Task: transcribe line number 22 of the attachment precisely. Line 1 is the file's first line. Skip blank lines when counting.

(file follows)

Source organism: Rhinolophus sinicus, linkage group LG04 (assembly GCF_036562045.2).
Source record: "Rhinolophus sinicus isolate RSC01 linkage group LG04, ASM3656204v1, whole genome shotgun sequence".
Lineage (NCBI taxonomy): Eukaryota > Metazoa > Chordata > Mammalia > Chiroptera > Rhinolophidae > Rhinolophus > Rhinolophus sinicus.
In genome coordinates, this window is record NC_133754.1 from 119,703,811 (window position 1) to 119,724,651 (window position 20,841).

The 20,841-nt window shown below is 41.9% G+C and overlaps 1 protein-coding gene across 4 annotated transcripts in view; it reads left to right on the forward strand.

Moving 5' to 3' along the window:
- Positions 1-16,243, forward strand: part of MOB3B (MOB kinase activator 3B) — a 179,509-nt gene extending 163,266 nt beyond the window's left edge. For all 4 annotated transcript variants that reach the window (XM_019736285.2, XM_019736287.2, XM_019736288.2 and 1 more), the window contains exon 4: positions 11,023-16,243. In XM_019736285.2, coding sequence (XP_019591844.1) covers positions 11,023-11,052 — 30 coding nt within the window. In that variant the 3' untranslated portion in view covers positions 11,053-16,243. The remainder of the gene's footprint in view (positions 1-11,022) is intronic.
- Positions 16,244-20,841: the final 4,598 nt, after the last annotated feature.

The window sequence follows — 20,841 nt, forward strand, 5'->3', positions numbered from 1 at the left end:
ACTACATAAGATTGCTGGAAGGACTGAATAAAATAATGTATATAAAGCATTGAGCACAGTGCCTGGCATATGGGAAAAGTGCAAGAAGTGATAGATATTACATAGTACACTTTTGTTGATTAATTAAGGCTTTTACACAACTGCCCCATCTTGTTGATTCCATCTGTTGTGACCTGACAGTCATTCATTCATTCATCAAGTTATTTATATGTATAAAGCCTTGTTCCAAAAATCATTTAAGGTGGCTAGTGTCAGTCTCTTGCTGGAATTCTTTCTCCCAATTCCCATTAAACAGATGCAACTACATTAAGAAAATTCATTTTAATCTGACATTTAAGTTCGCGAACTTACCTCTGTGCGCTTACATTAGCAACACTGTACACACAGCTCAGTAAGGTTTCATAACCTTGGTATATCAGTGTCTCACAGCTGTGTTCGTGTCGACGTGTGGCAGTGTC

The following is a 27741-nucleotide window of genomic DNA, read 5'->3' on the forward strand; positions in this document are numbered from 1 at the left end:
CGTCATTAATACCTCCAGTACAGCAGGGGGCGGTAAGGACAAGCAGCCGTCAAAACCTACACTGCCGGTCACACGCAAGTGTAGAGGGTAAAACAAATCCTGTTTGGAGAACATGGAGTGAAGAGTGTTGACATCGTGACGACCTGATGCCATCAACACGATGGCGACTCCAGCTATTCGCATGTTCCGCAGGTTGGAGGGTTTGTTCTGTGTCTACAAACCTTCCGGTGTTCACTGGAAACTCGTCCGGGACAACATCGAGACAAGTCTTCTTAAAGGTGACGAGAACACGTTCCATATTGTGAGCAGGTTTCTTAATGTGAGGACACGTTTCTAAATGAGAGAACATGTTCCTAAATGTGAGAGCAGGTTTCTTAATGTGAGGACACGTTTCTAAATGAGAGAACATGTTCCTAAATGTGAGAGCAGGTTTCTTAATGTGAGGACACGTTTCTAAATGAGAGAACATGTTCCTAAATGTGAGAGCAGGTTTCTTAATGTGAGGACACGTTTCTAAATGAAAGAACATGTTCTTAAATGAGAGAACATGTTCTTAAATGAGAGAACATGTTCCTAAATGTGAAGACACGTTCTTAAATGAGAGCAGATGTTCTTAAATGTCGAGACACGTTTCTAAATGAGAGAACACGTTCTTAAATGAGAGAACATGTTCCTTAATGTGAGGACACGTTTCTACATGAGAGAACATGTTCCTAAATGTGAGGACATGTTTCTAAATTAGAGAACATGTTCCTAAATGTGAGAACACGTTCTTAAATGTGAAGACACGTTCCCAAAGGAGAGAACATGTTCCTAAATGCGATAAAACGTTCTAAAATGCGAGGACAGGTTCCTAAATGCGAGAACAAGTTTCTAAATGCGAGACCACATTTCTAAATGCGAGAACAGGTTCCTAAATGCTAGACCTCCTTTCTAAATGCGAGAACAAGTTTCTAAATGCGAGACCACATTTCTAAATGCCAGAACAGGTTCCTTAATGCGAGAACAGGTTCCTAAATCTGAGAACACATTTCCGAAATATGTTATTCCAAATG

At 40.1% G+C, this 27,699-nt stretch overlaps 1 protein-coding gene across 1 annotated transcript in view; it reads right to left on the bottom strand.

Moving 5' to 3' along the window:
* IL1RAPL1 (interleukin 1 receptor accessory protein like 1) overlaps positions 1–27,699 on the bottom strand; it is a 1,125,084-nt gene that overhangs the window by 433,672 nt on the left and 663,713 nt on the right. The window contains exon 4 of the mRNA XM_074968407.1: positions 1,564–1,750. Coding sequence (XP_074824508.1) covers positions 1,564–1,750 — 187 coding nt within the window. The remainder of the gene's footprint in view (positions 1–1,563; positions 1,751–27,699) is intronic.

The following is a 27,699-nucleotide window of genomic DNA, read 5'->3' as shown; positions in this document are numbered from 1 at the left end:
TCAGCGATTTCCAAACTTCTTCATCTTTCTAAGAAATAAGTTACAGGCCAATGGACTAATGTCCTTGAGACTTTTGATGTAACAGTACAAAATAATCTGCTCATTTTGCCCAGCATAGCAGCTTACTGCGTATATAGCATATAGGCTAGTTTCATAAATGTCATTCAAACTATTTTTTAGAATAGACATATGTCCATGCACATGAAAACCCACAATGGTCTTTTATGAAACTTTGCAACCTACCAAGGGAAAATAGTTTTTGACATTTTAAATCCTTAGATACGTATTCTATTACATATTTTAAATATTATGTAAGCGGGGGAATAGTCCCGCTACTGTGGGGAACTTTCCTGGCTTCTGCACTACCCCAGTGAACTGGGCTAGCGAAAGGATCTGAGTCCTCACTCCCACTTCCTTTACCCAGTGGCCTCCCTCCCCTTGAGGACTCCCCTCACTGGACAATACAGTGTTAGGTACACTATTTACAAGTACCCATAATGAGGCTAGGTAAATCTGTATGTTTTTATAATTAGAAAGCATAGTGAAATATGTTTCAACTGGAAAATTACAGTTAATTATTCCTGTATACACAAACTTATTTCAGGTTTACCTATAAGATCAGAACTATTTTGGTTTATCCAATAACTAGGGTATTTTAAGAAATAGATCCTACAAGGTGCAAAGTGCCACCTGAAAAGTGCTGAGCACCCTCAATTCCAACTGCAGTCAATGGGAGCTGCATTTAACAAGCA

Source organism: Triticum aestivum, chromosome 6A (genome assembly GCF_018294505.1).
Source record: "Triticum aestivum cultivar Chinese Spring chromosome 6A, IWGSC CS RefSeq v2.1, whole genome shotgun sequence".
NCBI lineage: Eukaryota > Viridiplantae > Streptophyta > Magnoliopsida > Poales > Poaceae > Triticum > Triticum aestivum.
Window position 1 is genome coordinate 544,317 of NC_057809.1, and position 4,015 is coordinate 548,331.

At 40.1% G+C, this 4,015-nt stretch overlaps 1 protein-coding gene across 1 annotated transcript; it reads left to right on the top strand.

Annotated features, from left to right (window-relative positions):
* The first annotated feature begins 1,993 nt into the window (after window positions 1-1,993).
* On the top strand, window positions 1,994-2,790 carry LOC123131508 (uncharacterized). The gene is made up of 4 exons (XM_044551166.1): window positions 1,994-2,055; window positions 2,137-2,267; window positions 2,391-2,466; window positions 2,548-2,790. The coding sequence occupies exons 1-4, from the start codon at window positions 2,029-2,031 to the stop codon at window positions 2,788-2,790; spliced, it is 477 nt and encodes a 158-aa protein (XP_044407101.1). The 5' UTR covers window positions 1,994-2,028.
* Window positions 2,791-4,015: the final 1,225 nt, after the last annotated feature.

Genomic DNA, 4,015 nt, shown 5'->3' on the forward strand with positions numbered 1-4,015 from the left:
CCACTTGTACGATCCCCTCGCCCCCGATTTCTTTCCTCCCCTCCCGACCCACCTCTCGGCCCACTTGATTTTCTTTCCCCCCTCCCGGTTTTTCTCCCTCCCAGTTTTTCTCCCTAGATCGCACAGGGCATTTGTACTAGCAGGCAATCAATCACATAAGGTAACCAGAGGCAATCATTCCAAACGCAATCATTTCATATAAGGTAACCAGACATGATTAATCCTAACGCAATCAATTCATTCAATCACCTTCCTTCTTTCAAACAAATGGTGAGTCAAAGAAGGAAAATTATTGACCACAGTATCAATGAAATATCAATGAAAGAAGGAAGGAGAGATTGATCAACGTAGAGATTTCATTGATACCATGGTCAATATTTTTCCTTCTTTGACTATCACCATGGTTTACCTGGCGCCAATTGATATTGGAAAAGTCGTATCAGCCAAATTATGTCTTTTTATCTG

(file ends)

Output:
At 40.1% G+C, this 4,015-nt stretch overlaps 1 protein-coding gene across 1 annotated transcript; it reads left to right on the top strand.